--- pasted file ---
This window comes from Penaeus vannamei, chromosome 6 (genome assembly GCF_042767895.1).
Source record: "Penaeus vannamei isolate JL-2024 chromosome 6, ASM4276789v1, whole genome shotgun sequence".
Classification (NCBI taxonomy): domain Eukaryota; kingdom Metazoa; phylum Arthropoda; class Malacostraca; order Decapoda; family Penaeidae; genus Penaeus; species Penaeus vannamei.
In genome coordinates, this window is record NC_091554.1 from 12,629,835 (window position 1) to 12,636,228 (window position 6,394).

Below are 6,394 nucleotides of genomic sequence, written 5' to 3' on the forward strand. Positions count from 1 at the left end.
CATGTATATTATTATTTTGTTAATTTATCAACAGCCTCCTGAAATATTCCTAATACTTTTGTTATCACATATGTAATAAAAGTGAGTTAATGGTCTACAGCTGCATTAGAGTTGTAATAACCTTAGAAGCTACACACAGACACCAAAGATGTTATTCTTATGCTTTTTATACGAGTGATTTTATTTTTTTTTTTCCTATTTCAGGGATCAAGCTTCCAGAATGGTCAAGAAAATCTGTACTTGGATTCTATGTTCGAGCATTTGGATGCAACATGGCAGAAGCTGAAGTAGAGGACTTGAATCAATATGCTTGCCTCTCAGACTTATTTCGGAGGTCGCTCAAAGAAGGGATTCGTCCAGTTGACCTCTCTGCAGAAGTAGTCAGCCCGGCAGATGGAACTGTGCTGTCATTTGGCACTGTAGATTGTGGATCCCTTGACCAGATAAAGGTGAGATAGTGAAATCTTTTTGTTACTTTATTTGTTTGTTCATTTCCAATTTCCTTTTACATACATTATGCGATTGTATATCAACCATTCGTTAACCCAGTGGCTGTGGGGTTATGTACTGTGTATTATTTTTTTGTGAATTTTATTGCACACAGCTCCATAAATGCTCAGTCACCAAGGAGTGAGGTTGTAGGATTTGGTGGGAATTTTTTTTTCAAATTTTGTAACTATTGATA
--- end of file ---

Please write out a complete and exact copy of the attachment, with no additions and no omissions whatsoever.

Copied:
This window comes from Penaeus vannamei, chromosome 6 (genome assembly GCF_042767895.1).
Source record: "Penaeus vannamei isolate JL-2024 chromosome 6, ASM4276789v1, whole genome shotgun sequence".
Classification (NCBI taxonomy): domain Eukaryota; kingdom Metazoa; phylum Arthropoda; class Malacostraca; order Decapoda; family Penaeidae; genus Penaeus; species Penaeus vannamei.
In genome coordinates, this window is record NC_091554.1 from 12,629,835 (window position 1) to 12,636,228 (window position 6,394).

Below are 6,394 nucleotides of genomic sequence, written 5' to 3' on the forward strand. Positions count from 1 at the left end.
CATGTATATTATTATTTTGTTAATTTATCAACAGCCTCCTGAAATATTCCTAATACTTTTGTTATCACATATGTAATAAAAGTGAGTTAATGGTCTACAGCTGCATTAGAGTTGTAATAACCTTAGAAGCTACACACAGACACCAAAGATGTTATTCTTATGCTTTTTATACGAGTGATTTTATTTTTTTTTTTCCTATTTCAGGGATCAAGCTTCCAGAATGGTCAAGAAAATCTGTACTTGGATTCTATGTTCGAGCATTTGGATGCAACATGGCAGAAGCTGAAGTAGAGGACTTGAATCAATATGCTTGCCTCTCAGACTTATTTCGGAGGTCGCTCAAAGAAGGGATTCGTCCAGTTGACCTCTCTGCAGAAGTAGTCAGCCCGGCAGATGGAACTGTGCTGTCATTTGGCACTGTAGATTGTGGATCCCTTGACCAGATAAAGGTGAGATAGTGAAATCTTTTTGTTACTTTATTTGTTTGTTCATTTCCAATTTCCTTTTACATACATTATGCGATTGTATATCAACCATTCGTTAACCCAGTGGCTGTGGGGTTATGTACTGTGTATTATTTTTTTGTGAATTTTATTGCACACAGCTCCATAAATGCTCAGTCACCAAGGAGTGAGGTTGTAGGATTTGGTGGGAATTTTTTTTTCAAATTTTGTAACTATTGATA